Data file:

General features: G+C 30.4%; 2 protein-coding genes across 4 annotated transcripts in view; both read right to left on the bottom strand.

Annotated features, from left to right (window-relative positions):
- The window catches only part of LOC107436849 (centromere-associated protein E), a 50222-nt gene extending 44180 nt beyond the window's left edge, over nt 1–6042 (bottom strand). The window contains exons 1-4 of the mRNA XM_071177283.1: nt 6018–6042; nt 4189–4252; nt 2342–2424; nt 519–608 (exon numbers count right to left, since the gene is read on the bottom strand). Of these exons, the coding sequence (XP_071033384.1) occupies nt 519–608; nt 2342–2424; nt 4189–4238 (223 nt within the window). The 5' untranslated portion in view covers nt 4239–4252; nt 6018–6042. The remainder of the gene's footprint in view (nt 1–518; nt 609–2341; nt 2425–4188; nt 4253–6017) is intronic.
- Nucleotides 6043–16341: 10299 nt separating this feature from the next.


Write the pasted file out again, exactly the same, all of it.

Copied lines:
General features: G+C 30.4%; 2 protein-coding genes across 4 annotated transcripts in view; both read right to left on the bottom strand.

Annotated features, from left to right (window-relative positions):
- The window catches only part of LOC107436849 (centromere-associated protein E), a 50222-nt gene extending 44180 nt beyond the window's left edge, over nt 1–6042 (bottom strand). The window contains exons 1-4 of the mRNA XM_071177283.1: nt 6018–6042; nt 4189–4252; nt 2342–2424; nt 519–608 (exon numbers count right to left, since the gene is read on the bottom strand). Of these exons, the coding sequence (XP_071033384.1) occupies nt 519–608; nt 2342–2424; nt 4189–4238 (223 nt within the window). The 5' untranslated portion in view covers nt 4239–4252; nt 6018–6042. The remainder of the gene's footprint in view (nt 1–518; nt 609–2341; nt 2425–4188; nt 4253–6017) is intronic.
- Nucleotides 6043–16341: 10299 nt separating this feature from the next.